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                                         115 N.J.L.J. 96
                                        January 24, 1985


Appointed by the New Jersey Supreme Court


Revelation of Possible
Criminal Violations in a Civil Matter

    In this inquiry, the inquirer has represented the same party in two contemporaneous suits, each of which also involved a common defendant. In the course of the first law suit, the inquirer says that he discovered information concerning conduct of that defendant which appeared "highly probable" or "possible" as constituting violations of New Jersey or federal criminal law. The litigation during which the information was discovered was settled and the inquirer now asks whether he should be permitted to present the information to "appropriate authorities" during the pendency of the ongoing litigation. The inquirer concedes that disclosure of this information may render it more difficult for the defendant to secure witnesses and favorable testimony on his behalf, and also render the defendant's testimony less credible in the pending litigation.
    A question also arises, as it did in In re Krieger, 48 N.J. 186 (1966), of whether the inquirer is the only repository of the information of the possibly criminal nature of his opponent's actions which he now feels it to be in the public interest to disclose. There is the additional question of why he failed to bring the matter to the court's and his adversary's attention when it arose during the pendency of the now settled litigation.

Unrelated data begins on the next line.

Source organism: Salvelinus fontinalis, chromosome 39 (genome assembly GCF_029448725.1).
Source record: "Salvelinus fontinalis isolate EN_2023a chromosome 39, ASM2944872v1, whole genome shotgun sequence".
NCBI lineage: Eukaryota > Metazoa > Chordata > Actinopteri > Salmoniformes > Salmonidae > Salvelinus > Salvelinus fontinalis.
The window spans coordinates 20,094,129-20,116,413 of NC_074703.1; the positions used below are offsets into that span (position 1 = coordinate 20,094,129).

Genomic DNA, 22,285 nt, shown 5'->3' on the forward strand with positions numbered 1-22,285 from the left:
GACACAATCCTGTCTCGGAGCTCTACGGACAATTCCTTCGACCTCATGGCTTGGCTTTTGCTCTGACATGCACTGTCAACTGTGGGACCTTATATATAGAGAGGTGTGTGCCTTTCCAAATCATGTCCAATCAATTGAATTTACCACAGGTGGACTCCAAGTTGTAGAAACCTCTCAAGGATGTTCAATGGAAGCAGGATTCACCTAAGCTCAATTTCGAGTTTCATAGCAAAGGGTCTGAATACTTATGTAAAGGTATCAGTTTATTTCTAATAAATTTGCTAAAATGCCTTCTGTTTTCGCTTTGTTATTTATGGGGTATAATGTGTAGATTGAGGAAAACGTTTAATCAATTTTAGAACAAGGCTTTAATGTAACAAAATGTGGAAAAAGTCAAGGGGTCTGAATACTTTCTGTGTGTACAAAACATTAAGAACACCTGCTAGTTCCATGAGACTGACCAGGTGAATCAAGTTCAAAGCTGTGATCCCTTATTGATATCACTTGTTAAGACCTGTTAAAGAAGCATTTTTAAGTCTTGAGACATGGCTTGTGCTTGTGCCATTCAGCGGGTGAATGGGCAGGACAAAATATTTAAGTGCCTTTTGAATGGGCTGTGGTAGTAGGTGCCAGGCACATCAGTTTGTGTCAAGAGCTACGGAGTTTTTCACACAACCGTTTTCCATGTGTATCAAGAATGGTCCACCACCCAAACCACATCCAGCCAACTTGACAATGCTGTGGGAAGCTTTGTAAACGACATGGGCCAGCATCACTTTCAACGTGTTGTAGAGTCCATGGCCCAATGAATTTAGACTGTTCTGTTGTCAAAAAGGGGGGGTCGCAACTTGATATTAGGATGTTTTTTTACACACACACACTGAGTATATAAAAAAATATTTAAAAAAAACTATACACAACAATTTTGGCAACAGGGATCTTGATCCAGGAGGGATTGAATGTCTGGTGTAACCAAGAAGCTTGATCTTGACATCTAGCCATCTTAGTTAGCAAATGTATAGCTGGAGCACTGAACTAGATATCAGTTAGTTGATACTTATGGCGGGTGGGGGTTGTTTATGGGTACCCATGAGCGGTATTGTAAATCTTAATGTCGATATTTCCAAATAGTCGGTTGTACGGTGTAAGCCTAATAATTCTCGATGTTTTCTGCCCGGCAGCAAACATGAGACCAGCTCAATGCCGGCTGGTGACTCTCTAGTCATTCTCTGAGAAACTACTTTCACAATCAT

The answer to this inquiry is covered by our former Opinion 347, 99 N.J.L.J. 715 (1976) and the cases cited therein, particularly in the Krieger case, supra.
    The authorities mentioned above make it clear that under such circumstances, this attorney should refrain from making the disclosures during the pendency of the ongoing litigation.
    While DR 7-105 was not adopted or referred to in the new Rules of Professional Conduct adopted by the Supreme Court on September 10, 1984, it is clear from Opinion 347 and the authorities cited in that opinion that disapproval of the type of action referred to in such cases as In re Krieger, supra, was based upon considerations which were broader and more ancient than the A.B.A. Canons of Professional Ethics or of the Disciplinary Rules and concern ethical principles relating to a lawyer's employment of coercive tactics. Now, these principles may well be encompassed within RPC 4.4 enjoining the use by a lawyer of means which "have no substantial purpose other than to embarrass, delay, or burden a third person ..."
    We do not think that the Supreme Court, by omitting to specifically adopt a rule equivalent to DR 7-105 intended to overrule either Opinion 347, supra, or its own opinions referred to in that opinion.
    The inquirer should, therefore, await the conclusion of the civil proceedings before initiating action leading to possible criminal proceedings against his civil opponent, even though the criminal Statute of Limitations may run in the interim.
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